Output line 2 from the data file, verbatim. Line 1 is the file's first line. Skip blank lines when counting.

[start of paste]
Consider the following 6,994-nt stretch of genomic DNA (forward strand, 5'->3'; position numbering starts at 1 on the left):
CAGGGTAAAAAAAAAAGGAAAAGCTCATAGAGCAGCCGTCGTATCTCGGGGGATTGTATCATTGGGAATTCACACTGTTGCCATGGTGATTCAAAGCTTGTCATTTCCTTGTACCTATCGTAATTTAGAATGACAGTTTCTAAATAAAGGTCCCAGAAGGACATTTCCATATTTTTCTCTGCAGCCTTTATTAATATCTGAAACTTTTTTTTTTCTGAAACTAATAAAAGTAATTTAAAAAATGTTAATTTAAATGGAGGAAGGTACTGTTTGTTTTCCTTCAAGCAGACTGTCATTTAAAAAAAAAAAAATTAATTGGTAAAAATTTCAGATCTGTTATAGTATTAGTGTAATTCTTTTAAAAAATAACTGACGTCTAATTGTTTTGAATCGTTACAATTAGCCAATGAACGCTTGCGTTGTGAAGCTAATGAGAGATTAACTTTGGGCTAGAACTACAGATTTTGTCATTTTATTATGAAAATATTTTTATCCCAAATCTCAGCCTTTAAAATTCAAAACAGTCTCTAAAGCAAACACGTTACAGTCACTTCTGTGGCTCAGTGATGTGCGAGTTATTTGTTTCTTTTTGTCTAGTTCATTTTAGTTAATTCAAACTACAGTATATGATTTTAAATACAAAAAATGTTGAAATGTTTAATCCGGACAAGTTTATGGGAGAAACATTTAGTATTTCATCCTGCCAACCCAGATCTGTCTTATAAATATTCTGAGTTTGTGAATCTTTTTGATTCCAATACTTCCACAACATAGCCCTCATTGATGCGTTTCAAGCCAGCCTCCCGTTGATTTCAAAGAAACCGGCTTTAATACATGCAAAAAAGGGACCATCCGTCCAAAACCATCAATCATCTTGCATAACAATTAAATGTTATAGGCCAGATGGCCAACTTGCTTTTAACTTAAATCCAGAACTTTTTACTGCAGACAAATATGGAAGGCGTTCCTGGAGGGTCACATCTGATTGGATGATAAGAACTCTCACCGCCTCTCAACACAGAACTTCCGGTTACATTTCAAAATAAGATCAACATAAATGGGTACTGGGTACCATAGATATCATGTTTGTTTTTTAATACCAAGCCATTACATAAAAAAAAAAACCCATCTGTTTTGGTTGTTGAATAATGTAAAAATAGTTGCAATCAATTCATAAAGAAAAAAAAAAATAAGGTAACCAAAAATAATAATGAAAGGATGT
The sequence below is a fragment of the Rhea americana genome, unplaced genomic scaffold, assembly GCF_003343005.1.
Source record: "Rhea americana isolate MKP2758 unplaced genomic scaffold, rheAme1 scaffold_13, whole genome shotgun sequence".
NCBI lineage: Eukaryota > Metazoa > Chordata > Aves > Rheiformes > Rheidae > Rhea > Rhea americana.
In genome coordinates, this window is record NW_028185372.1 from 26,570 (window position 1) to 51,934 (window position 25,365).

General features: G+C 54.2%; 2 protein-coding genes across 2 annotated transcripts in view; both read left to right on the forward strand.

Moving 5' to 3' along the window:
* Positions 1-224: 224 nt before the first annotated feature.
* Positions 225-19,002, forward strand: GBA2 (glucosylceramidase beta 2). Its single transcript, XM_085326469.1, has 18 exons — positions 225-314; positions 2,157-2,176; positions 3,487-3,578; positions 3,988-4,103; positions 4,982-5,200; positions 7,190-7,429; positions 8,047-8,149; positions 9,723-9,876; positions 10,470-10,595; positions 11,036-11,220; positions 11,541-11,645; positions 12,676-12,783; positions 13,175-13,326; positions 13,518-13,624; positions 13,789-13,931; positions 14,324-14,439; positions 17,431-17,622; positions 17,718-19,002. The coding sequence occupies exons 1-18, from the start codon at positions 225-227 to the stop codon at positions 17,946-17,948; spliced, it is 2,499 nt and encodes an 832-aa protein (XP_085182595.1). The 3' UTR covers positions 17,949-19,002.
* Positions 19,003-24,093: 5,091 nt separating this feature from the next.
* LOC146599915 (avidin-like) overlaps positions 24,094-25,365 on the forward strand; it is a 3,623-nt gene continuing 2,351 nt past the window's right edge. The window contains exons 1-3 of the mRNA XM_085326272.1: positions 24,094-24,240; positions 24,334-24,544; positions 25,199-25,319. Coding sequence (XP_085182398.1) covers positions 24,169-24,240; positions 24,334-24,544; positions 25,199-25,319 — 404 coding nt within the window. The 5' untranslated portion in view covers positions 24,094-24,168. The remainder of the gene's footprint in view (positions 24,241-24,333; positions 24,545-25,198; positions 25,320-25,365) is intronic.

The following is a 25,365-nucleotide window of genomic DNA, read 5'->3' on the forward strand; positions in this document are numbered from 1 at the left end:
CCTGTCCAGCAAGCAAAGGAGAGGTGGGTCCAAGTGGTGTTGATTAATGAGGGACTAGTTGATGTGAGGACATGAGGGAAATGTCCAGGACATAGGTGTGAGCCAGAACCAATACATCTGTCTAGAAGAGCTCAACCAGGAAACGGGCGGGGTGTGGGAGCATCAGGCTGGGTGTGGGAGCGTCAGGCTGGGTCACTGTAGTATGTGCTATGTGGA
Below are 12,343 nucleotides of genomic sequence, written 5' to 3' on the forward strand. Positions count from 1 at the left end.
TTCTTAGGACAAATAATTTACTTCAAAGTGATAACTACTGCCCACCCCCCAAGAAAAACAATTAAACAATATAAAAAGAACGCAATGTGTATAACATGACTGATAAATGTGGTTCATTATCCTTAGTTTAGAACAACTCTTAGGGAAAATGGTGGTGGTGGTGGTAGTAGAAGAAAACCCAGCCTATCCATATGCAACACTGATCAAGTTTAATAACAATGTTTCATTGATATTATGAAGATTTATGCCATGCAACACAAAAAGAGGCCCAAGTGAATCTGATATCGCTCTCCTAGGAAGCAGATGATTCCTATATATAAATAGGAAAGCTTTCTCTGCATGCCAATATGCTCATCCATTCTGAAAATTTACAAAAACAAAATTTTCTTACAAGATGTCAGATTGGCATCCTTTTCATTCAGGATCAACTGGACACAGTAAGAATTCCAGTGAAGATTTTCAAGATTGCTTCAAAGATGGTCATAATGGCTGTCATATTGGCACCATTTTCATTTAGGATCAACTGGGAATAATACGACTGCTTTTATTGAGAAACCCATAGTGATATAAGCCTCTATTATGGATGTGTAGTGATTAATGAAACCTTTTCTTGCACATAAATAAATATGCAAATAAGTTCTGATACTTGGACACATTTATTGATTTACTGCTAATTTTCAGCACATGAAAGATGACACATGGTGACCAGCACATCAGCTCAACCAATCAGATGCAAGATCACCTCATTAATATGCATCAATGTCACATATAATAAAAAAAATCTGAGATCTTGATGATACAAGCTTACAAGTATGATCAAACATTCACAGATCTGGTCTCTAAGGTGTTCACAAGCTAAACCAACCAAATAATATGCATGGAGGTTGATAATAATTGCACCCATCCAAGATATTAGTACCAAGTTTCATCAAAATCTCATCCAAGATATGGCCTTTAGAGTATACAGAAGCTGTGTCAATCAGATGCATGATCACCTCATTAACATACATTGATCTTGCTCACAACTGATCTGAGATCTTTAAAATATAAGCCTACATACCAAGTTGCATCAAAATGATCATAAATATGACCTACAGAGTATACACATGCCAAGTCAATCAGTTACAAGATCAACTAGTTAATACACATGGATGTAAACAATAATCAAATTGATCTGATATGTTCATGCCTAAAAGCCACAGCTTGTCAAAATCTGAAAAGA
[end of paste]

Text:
CAGGGTAAAAAAAAAAGGAAAAGCTCATAGAGCAGCCGTCGTATCTCGGGGGATTGTATCATTGGGAATTCACACTGTTGCCATGGTGATTCAAAGCTTGTCATTTCCTTGTACCTATCGTAATTTAGAATGACAGTTTCTAAATAAAGGTCCCAGAAGGACATTTCCATATTTTTCTCTGCAGCCTTTATTAATATCTGAAACTTTTTTTTTTCTGAAACTAATAAAAGTAATTTAAAAAATGTTAATTTAAATGGAGGAAGGTACTGTTTGTTTTCCTTCAAGCAGACTGTCATTTAAAAAAAAAAAAATTAATTGGTAAAAATTTCAGATCTGTTATAGTATTAGTGTAATTCTTTTAAAAAATAACTGACGTCTAATTGTTTTGAATCGTTACAATTAGCCAATGAACGCTTGCGTTGTGAAGCTAATGAGAGATTAACTTTGGGCTAGAACTACAGATTTTGTCATTTTATTATGAAAATATTTTTATCCCAAATCTCAGCCTTTAAAATTCAAAACAGTCTCTAAAGCAAACACGTTACAGTCACTTCTGTGGCTCAGTGATGTGCGAGTTATTTGTTTCTTTTTGTCTAGTTCATTTTAGTTAATTCAAACTACAGTATATGATTTTAAATACAAAAAATGTTGAAATGTTTAATCCGGACAAGTTTATGGGAGAAACATTTAGTATTTCATCCTGCCAACCCAGATCTGTCTTATAAATATTCTGAGTTTGTGAATCTTTTTGATTCCAATACTTCCACAACATAGCCCTCATTGATGCGTTTCAAGCCAGCCTCCCGTTGATTTCAAAGAAACCGGCTTTAATACATGCAAAAAAGGGACCATCCGTCCAAAACCATCAATCATCTTGCATAACAATTAAATGTTATAGGCCAGATGGCCAACTTGCTTTTAACTTAAATCCAGAACTTTTTACTGCAGACAAATATGGAAGGCGTTCCTGGAGGGTCACATCTGATTGGATGATAAGAACTCTCACCGCCTCTCAACACAGAACTTCCGGTTACATTTCAAAATAAGATCAACATAAATGGGTACTGGGTACCATAGATATCATGTTTGTTTTTTAATACCAAGCCATTACATAAAAAAAAAAACCCATCTGTTTTGGTTGTTGAATAATGTAAAAATAGTTGCAATCAATTCATAAAGAAAAAAAAAAATAAGGTAACCAAAAATAATAATGAAAGGATGT